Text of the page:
You’ve got to love Glengoyne, for advertising not using peat for drying their malt. Especially when the world is peat-mad. Hey even Glendronach and several other Speyside distilleries offer peated expressions. When will we see a peated expression of Glengoyne? Remember Macallan advertising that their dram is so special because of the hand-picked Oloroso casks? Well look what happened there… No fuss at Glengoyne, just like Springbank. Making Whisky their way and doing it well. No funny names, no marketing tricks, mostly age statements, although Teapot Dram almost is a funny name.

Points: 84 (same score as Batch #1, but not as high as the previous 12yo cask strength expressions that I scored between 86 to 88 points)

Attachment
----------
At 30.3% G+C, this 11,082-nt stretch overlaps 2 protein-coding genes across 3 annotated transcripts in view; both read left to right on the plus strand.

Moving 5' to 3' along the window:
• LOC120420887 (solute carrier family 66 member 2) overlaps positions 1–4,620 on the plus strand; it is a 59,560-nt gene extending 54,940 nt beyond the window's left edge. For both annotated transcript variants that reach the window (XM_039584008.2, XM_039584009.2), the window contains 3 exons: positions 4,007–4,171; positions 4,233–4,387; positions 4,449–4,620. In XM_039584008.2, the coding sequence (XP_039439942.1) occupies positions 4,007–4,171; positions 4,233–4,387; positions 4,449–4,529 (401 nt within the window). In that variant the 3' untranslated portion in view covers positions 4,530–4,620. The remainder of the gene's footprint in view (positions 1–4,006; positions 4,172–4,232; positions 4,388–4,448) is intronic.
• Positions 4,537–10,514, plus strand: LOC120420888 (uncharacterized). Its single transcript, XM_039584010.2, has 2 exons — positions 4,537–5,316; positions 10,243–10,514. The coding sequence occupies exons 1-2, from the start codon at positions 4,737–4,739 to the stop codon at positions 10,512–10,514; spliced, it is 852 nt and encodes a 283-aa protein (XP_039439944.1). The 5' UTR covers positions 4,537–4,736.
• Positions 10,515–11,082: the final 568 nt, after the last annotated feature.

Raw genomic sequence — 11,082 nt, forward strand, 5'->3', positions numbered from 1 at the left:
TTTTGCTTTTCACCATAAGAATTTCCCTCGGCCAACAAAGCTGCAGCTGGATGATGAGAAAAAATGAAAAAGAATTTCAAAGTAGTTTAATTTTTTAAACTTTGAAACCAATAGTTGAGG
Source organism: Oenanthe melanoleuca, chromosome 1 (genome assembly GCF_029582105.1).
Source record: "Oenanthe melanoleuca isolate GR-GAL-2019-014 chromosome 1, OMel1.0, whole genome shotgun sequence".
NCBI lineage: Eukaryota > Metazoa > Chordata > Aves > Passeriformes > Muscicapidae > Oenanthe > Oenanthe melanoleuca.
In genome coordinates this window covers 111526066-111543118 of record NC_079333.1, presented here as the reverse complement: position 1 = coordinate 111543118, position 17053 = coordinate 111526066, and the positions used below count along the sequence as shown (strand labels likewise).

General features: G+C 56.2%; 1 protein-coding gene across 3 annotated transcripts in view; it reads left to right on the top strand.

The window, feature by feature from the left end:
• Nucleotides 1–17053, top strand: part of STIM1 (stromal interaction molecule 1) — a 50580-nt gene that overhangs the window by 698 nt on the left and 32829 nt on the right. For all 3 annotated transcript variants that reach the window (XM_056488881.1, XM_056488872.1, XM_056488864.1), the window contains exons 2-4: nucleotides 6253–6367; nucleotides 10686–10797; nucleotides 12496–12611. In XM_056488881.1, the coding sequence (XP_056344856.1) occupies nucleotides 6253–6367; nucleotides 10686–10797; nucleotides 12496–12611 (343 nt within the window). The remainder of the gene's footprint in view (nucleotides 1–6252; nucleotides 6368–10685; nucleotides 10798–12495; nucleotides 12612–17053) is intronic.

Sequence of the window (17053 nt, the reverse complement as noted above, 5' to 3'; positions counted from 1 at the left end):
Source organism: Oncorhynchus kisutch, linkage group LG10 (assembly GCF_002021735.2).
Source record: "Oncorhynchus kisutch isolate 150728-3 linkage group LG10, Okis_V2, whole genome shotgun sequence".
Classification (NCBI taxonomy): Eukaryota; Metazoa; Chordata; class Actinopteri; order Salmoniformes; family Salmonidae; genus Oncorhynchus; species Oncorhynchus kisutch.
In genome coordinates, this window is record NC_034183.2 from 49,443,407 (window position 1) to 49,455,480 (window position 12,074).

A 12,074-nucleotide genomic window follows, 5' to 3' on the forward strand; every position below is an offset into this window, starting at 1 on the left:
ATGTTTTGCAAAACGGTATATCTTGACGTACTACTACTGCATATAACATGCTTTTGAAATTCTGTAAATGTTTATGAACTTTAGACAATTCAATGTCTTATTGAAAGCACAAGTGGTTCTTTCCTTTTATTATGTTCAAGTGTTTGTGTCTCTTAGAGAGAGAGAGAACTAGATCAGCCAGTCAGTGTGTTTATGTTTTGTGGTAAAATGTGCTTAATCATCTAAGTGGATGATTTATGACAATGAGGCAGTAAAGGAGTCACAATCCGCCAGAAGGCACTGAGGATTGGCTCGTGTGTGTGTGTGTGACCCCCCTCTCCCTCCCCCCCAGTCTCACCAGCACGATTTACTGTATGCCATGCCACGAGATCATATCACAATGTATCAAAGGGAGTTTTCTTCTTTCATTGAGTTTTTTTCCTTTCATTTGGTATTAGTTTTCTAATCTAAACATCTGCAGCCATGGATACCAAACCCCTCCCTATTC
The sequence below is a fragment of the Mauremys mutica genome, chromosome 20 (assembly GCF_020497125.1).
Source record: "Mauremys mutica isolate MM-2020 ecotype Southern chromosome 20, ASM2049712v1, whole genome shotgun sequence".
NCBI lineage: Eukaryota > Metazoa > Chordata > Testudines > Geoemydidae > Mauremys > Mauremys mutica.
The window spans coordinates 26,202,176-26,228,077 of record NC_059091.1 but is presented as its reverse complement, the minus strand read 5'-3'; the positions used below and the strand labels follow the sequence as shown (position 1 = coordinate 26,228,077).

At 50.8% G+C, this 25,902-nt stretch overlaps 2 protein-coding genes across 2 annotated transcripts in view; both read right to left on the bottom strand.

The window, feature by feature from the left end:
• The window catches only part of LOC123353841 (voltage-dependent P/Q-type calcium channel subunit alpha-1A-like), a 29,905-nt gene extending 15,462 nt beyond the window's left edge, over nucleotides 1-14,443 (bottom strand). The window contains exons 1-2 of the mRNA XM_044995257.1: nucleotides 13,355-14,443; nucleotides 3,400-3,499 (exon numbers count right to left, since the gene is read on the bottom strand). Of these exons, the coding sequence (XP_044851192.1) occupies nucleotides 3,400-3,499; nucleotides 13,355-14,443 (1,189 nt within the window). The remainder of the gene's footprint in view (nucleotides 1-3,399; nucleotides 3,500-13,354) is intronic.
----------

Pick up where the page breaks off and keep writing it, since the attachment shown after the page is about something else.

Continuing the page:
Thanks go out to Alan for the sample, thanks mate!

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Glengoyne 12yo 1994/2006 (43%, OB, SC, Rum Finish, Cask #909310, 348 bottles)

Just like the 10yo Edradour I just reviewed, Glengoyne also has a 1994 vintage, which was used for a lot of different cask finishes. Claret, Madeira, Manzanilla, Muscatel, Cornalin and a lot of Rum finishes were released between 2005 and 2008. Some were bottled at cask strength, and some were reduced to 43% ABV. All the other Rum finishes have a cask number of 5 digits, so this one was probably cask #90931. Maybe they have added an additional “0” to distinguish this bottling from the rest since this is the only one that has been reduced. Maybe an administrative mistake was made…

Glengoyne 12yo 1994/2006 (43%, OB, SC, Rum Finish, Cask #909310, 348 bottles)Color: Gold.